Climate change is also taking a toll on our health, but studies show that the worst of future health risks may be avoided in scenarios in which greenhouse gas emissions are significantly reduced by mid-century.[1][2] Extreme heat events, wildfires, changes in infectious and waterborne disease trends, and flooding are key climate-related health hazards in the Pacific Northwest:

  • More frequent and long-lasting heat waves in Oregon are expected to increase heat-related illness and death. Older adults (especially those 85 years and older), infants, children, pregnant women, outdoor workers, and those with chronic illness are particularly vulnerable.[1][2]
  • More frequent wildfires make for poor air quality, which exacerbates health conditions, especially for children with asthma, pregnant women, and people with heart and lung illnesses.[1][2] During the peak day of wildfire season this year, our state saw 586 emergency department visits related to asthma and respiratory-related issues, a 39 percent increase over the number expected for that day.[6]
  • Warming temperatures, changes in precipitation, and more extreme weather are projected to increase populations of disease-carrying vectors like mosquitoes with West Nile Virus and of the types of bacteria and toxic algae that contaminate shellfish and recreational waters for activities like swimming and boating.[1][2]
  • The projected increase in flooding related to extreme rainfall (combined with sea level rise at the coast) threaten infrastructure like roads, hospitals, and drinking and waste water treatment plants that are essential to safeguarding physical safety and human health.[1][2]
 

Oregon's Way of Life

Salmon Bake Flickr Creative Commons via Oregon State University.jpg

Climate change uniquely affects the culture, sovereignty, health, economy, and ways of life of the nine federally-recognized tribes in Oregon.[2] Tribes that depend upon natural resources and ecosystems, both on and off reservations, are among the first to experience the impacts of climate change. Of particular concern are changes in the availability and timing of traditional foods such as salmon, shellfish, and berries, and other plant and animal species important to tribes’ traditional ways of life.[1][2]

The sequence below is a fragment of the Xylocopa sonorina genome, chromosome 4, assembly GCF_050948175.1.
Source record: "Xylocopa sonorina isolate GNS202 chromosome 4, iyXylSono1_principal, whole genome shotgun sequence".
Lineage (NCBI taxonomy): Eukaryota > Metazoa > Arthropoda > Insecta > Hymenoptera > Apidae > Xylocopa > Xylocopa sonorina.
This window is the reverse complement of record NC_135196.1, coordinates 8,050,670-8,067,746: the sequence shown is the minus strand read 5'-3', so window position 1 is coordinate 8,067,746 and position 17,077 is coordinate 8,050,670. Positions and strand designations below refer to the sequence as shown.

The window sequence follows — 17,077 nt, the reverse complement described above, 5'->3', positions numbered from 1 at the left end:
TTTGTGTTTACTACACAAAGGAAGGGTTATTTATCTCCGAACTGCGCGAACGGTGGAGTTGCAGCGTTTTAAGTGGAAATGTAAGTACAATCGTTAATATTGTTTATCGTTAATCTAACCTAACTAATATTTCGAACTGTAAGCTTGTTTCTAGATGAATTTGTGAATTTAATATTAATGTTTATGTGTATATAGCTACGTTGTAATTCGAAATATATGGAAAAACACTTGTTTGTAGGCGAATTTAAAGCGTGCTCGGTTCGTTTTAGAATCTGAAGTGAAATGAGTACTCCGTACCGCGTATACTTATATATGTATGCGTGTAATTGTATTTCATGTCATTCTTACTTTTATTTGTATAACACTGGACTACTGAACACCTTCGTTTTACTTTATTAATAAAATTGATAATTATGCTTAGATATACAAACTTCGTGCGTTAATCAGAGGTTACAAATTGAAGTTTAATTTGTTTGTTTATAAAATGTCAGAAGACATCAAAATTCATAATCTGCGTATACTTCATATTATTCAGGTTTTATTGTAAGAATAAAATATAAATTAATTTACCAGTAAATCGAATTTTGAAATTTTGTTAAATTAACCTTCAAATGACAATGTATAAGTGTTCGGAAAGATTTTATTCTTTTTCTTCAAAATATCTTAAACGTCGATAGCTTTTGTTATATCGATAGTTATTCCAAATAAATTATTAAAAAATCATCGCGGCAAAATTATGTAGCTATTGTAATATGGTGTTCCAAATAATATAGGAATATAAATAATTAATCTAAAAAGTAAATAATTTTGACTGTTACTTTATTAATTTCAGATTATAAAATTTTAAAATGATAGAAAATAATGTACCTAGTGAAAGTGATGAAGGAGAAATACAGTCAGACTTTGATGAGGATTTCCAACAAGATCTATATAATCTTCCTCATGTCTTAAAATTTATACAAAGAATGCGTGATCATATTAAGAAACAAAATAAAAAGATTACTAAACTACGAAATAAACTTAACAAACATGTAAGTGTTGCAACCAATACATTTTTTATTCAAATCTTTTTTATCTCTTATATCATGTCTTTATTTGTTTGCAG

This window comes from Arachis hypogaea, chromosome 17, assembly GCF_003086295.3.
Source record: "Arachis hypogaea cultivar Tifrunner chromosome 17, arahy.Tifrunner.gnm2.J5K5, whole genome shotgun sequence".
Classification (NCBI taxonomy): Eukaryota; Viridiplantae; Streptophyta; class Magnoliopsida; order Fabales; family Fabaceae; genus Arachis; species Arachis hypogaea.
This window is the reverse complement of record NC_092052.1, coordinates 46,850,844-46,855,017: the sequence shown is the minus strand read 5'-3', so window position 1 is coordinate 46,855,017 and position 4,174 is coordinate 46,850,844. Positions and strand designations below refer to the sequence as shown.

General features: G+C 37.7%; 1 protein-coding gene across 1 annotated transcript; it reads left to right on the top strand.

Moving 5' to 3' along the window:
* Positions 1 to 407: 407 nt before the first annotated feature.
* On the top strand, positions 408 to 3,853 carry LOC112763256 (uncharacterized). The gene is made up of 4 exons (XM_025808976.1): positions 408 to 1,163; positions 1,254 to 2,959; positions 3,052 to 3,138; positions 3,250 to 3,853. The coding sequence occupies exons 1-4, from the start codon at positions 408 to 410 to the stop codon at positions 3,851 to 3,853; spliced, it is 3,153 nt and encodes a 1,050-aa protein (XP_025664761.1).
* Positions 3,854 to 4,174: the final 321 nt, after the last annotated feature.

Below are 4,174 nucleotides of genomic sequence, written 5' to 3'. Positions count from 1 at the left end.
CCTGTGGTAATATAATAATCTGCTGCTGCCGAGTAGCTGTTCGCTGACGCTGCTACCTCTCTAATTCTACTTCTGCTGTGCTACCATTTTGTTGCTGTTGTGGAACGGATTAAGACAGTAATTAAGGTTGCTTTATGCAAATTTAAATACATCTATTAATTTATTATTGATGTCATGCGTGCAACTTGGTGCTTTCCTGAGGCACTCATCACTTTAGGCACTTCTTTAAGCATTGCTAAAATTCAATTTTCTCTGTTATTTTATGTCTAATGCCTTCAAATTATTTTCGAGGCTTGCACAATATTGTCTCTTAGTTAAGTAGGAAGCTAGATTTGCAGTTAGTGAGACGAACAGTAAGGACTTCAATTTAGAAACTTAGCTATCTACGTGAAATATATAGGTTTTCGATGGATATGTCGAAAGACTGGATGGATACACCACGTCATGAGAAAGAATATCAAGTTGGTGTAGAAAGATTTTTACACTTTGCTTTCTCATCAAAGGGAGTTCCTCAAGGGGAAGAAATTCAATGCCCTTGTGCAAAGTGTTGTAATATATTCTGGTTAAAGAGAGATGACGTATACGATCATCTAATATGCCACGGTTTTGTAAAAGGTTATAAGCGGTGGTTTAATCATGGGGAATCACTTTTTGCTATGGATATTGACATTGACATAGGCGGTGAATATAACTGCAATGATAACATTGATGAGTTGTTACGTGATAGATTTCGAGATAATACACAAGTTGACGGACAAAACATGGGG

Oregon’s coast will face more flooding and erosion hazards in the future from global sea level rise and extreme weather, including storm surge. Along significant portions of Oregon’s coast, sea levels are expected to rise about 1 to 4 feet by the end of the century.[2] Nearly a fifth of all housing in the state is located in vulnerable coastline counties, and property damages have been estimated to reach $33 million by 2040.[4]

Oregon’s outdoor recreation industry is estimated to support $12.8 billion in consumer spending, $955 million in local and state tax revenue, $4 billion in wages and salaries, and 141,000 jobs. Sixty-eight percent of Oregon residents participate in outdoor recreation, with fish and wildlife-based recreation in Oregon valued at around $2.5 billion annually.[4]

Additionally:

  • Warmer stream temperatures, increased risk of habitat-damaging flooding, and reduced summer streamflows are expected to reduce suitable habitat by 47 percent for native fish like trout and salmon. Estimated negative effects on cold-water angling and the sport fishing industry may rise to up to $266 million by 2040.[4]
  • Climate change could result in a 72 percent reduction in snow-based recreation revenue (about $300 million) and visits (about 4.2 million) annually in the Northwest.[4]

 

Salmon bake blessing photo courtesy of Oregon State University, via Creative Commons.

 

citations

  1. Gamble, J.L., J. Balbus, M. Berger, K. Bouye, V. Campbell, K. Chief, K. Conlon, A. Crimmins, B. Flanagan, C. Gonzalez-Maddux, E. Hallisey, S. Hutchins, L. Jantarasami, S. Khoury, M. Kiefer, J. Kolling, K. Lynn, A. Manangan, M. McDonald, R. Morello-Frosch, M.H. Redsteer, P. Sheffield, K. Thigpen Tart, J. Watson, K.P. Whyte, and A.F. Wolkin (2016) Ch. 9: Populations of Concern. The Impacts of Climate Change on Human Health in the United States: A Scientific Assessment. U.S. Global Change Research Program, Washington, DC. http://dx.doi.org/10.7930/J0Q81B0T
  2. Dalton, M.M., K.D. Dello, L. Hawkins, P.W. Mote, and D.E. Rupp (2017) The Third Oregon Climate Assessment Report, Oregon Climate Change Research Institute, College of Earth, Ocean and Atmospheric Sciences, Oregon State University, Corvallis, OR.
  3. USGCRP, 2017: Climate Science Special Report: Fourth National Climate Assessment, Volume I [Wuebbles, D.J., D.W. Fahey, K.A. Hibbard, D.J. Dokken, B.C. Stewart, and T.K. Maycock (eds.)]. U.S. Global Change Research Program, Washington, DC, USA, 470 pp, doi: 10.7930/J0J964J6 
  4. Deehr, R. (2016) Oregon: Changing Climate, Economic Impacts, & Policies for Our Future. Environmental Entrepreneurs (E2). Available at www.e2.org
  5. State Board of Agriculture (2017) State of Oregon Agriculture: Industry Report from the State Board of Agriculture, Oregon Department of Agriculture, Salem, OR. Available at http://www.oregon.gov/oda/shared/documents/publications/administration/boardreport.pdf
  6. Oregon Health Authority (2017) Oregon Syndromic Surveillance Project (ESSENCE), Acute and Communicable Disease Prevention Section, Public Health Division, Oregon Health Authority, Salem, OR. Available at http://www.oregon.gov/oha/PH/DISEASESCONDITIONS/COMMUNICABLEDISEASE/PREPAREDNESSSURVEILLANCEEPIDEMIOLOGY/ESSENCE/Pages/index.aspx